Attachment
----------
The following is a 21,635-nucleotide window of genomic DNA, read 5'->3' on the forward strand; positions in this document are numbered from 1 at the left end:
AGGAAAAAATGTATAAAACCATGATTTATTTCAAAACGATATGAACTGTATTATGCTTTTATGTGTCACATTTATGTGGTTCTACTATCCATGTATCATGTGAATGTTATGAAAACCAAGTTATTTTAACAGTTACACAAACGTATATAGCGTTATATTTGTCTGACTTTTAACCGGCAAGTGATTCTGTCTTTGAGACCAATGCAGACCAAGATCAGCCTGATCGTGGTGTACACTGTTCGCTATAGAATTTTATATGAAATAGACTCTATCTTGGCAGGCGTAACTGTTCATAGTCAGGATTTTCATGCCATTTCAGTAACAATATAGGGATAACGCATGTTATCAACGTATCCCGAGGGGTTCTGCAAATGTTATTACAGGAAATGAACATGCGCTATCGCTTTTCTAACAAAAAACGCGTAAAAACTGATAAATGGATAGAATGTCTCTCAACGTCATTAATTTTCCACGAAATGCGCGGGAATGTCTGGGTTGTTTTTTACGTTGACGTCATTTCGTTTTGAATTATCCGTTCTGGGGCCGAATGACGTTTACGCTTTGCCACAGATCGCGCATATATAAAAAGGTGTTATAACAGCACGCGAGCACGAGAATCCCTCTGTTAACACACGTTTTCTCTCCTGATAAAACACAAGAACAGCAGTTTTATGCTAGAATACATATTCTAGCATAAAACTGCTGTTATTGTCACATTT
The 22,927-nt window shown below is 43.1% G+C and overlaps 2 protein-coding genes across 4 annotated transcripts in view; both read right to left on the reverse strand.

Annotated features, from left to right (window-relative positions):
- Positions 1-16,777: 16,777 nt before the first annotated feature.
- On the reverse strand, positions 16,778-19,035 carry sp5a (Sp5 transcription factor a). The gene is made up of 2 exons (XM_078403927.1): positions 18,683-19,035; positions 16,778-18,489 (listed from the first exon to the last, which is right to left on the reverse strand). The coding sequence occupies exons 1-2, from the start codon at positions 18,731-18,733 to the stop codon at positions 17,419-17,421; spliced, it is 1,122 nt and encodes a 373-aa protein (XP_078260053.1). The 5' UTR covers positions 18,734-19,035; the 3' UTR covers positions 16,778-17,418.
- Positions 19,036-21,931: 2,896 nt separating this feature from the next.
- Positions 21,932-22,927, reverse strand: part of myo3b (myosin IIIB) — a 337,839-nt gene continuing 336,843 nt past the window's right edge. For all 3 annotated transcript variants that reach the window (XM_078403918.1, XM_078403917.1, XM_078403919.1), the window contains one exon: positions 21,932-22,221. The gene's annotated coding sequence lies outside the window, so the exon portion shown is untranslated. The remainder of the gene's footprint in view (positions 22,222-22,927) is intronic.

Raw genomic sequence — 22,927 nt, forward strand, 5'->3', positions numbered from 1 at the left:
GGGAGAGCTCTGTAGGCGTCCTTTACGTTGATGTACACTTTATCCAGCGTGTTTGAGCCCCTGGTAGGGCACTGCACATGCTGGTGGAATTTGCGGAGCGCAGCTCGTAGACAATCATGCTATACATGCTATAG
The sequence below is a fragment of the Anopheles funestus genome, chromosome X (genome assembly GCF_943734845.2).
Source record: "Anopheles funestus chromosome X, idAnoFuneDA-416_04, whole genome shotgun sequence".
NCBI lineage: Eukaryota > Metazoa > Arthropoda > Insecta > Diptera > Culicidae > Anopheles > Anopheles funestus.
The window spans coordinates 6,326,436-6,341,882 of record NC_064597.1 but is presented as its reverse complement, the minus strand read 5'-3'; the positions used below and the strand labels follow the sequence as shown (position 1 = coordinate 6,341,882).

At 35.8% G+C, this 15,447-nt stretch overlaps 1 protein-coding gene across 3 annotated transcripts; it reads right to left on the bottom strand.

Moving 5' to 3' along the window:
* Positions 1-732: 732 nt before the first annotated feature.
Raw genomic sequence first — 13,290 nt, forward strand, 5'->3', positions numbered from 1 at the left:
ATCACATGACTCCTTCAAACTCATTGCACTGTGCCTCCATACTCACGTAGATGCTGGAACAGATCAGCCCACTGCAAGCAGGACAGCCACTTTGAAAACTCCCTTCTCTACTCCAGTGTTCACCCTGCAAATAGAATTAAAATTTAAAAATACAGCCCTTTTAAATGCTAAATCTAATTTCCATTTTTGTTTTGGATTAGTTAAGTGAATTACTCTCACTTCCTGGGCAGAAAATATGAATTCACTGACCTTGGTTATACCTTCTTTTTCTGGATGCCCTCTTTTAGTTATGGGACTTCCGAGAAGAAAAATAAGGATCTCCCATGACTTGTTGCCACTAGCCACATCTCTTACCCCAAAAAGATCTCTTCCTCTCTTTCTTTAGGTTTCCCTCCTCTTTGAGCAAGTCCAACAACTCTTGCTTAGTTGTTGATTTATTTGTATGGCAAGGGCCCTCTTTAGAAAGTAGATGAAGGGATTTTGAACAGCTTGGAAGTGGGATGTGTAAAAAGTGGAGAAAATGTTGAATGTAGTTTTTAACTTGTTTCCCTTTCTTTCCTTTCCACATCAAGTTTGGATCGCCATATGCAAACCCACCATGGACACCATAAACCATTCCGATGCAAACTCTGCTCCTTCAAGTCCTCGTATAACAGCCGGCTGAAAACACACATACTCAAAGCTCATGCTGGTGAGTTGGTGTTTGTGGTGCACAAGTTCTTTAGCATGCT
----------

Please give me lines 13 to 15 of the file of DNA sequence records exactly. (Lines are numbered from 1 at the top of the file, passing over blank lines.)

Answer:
NCBI lineage: Eukaryota > Metazoa > Arthropoda > Insecta > Diptera > Culicidae > Anopheles > Anopheles funestus.
The window spans coordinates 6,326,436-6,341,882 of record NC_064597.1 but is presented as its reverse complement, the minus strand read 5'-3'; the positions used below and the strand labels follow the sequence as shown (position 1 = coordinate 6,341,882).

At 35.8% G+C, this 15,447-nt stretch overlaps 1 protein-coding gene across 3 annotated transcripts; it reads right to left on the bottom strand.